Increased corticomuscular coherence in idiopathic REM sleep behavior disorder

Ki Young Jung, Jae Hyun Cho, Deokwon Ko, Hung Youl Seok, Ho-Kyoung Yoon, Heon-Jeong Lee, Leen Kim, Chang Hwan Im

Research output: Contribution to journalArticle

13 Citations (Scopus)

Abstract

The authors hypothesized that if locomotor drive increases along with rapid eye movement (REM) sleep without atonia in idiopathic REM sleep behavior disorder (RBD), then RBD patients would have greater corticomuscular coherence (CMC) values during REM sleep than at other sleep stages and than in healthy control subjects during REM sleep. To explore this hypothesis, we analyzed beta frequency range CMC between sensorimo-tor cortex electroencephalography (EEG) and chin/limb muscle EMG in idiopathic RBD patients. Eleven drug naive idiopathic RBD patients and 11 age-matched healthy control subjects were included in the present study. All participants completed subjective sleep questionnaires and underwent polysomnography for one night. The CMC value between EEGs recorded at central electrodes and EMGs acquired at leg and chin muscles were computed and compared by repeated measures analysis of variance (ANOVA). Sleep stages and muscle (i.e., chin vs. leg) served as within-subject factors, and group served as the between-subject factor. Repeated measures ANOVA revealed no significant main effect of group (F-| 20 = 0.571, p = 0.458) ormuscle (F12o = 1.283, p = 0.271). However, sleep stage was found to have a significant main effect (F2.06741.332 =20.912, p< 0.001). The interaction between group and sleep stage was significant (F2.06741.332 = 3.438, p = 0.040). RBD patients had a significantly higher CMC value than controls during REM sleep (0.047 ± 0.00 vs. 0.052 ±0.00, respectively, p= 0.007). This study reveals increased CMC during REM sleep in patients with RBD, which indicates increased cortical locomotor drive. Furthermore, this study supports the hypothesis that sufficient locomotor drive plays a role in the pathophysiology of RBD in addition to REM sleep without atonia.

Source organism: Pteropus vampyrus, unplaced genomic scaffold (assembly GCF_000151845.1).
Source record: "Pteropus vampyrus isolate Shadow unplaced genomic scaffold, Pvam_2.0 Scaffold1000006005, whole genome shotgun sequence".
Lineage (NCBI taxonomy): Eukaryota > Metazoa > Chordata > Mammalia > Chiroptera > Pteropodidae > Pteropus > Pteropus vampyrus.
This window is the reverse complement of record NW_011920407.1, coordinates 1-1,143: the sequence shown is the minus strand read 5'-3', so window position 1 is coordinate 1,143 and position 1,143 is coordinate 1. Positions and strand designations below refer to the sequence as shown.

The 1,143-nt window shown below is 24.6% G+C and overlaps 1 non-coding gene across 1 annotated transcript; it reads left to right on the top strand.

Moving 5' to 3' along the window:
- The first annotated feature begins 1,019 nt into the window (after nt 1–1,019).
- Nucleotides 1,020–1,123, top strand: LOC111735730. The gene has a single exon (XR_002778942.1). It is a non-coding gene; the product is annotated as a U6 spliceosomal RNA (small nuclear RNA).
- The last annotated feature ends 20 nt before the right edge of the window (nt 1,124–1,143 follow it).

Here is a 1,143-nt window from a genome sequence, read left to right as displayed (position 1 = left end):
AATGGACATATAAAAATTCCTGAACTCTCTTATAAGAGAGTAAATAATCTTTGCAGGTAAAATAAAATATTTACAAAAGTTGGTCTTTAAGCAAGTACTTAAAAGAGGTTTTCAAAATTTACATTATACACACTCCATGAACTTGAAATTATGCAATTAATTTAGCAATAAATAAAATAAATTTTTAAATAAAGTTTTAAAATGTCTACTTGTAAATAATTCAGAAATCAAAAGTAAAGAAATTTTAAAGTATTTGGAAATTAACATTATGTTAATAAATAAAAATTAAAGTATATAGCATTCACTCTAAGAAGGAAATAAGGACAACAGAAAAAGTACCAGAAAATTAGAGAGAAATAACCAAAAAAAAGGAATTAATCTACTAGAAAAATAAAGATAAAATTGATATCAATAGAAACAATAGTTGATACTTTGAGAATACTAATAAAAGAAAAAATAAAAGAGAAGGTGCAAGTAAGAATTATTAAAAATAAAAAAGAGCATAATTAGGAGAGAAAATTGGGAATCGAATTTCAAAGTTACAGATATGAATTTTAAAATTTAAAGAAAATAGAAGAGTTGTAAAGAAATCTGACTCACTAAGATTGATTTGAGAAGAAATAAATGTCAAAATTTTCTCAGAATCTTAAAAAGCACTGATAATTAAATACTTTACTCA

Original languageEnglish
Article numberArticle 60
JournalFrontiers in Neurology
VolumeAPR
DOIs
Publication statusPublished - 2012 Sep 12

Keywords

  • Corticomuscular coherence
  • Pathophysiology
  • REM sleep behavior disorder
  • REM sleep without atonia

ASJC Scopus subject areas

  • Clinical Neurology
  • Neurology

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